“My dog bit my father and broke skin. He’s also bitten a relative who came to visit. My father thinks the dog should be put down. What should we do?” This was the gist of a recent inquiry I received. It’s not unusual for me to receive advice-seeking messages, as I’m an author who writes about dog behavior. I help where I can. But this particular type of question is something that not only can I not answer in the way the person wants, but it’s one that I believe no trainer can or should take on.
It’s not that I don’t empathize with those who are living with dangerous dogs. Of course I do; helping people and dogs is the motivation behind everything I do. But these are potentially life and death situations for a dog. Unfortunately, there’s not a lot of options for dogs who bite. Most rescues won’t take aggressive dogs, and surrendering a dangerous dog to a shelter for someone else to adopt is irresponsible. Management is a possibility if owners are willing to put in the work and if the family members and lifestyle allow for it. But beyond that, sadly, in many cases the choice to euthanize the dog is made.
But how can any trainer or behavior specialist assess a situation involving aggression without seeing the dog? I’m not talking about an obvious case such as where a dog has severely mauled a young child. Those are rare and at the far end of the spectrum. And I’m not talking about giving general training advice, or even advice about mild aggression. I’m talking about potential life or death cases such as the one mentioned here. How would I know, for example, if the dog bit the father because the father was reprimanding the dog for something by using physical punishment, and the dog acted in self-defense? And what about the visitor who was bitten? Did the person’s body language somehow scare the dog, who happened to be in a position where he couldn’t escape? Even if the dog was completely at fault and bit without provocation, I know nothing beyond what the person is relating. My response to her was that I could not in good conscience give advice about a serious aggression issue without having worked with the dog myself, and that it would not only be unethical, but it would not be doing the dog any favors to do so. I offered to find them a trainer in their area who could work with them in person.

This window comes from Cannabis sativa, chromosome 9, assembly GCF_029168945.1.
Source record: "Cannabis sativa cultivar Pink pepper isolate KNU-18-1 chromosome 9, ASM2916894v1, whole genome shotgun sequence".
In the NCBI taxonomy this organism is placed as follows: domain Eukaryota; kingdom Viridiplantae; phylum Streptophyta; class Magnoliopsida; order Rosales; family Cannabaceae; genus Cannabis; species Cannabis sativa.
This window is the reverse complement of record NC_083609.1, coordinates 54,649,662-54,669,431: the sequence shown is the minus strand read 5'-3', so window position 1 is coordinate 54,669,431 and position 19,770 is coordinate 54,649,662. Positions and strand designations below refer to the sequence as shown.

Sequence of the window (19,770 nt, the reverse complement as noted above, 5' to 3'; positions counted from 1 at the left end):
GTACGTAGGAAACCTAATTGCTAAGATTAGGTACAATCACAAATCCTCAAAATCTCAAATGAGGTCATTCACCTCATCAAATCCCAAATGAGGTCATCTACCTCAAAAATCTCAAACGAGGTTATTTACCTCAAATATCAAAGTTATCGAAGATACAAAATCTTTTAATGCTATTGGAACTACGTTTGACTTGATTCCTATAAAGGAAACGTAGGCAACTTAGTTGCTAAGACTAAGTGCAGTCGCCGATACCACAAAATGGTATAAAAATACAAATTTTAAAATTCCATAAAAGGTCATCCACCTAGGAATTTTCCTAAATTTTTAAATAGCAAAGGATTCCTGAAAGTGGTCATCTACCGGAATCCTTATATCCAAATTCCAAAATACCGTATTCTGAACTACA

You would think this would all be common sense, but I’ve had more than a few phone calls over the years from desperate owners whose dogs are showing aggression, who have been advised by a trainer sight-unseen to euthanize the dog. To cavalierly suggest that someone end their dog’s life based on a brief phone consult is not only irresponsible, it’s despicable. Perhaps the trainer simply did not want to take on a case that involved such an aggressive dog; that’s understandable. But there are those of us who do deal with severe aggression issues. At least refer the person to someone who does! As for the owner, they’re calling for help. Even in those rare cases where a dog is truly dangerous and there are no viable options other than euthanasia, most owners will sleep much easier at night knowing they did all they could for their dog before coming to that incredibly difficult decision. Having someone assess the situation in person is a necessary part of a comprehensive evaluation. Doesn’t every dog deserve at least that much?
Got a dog with dog-dog aggression issues in your home? Or a dog with separation anxiety, or fear issues? There’s a book for that! Find help at www.nicolewilde.com.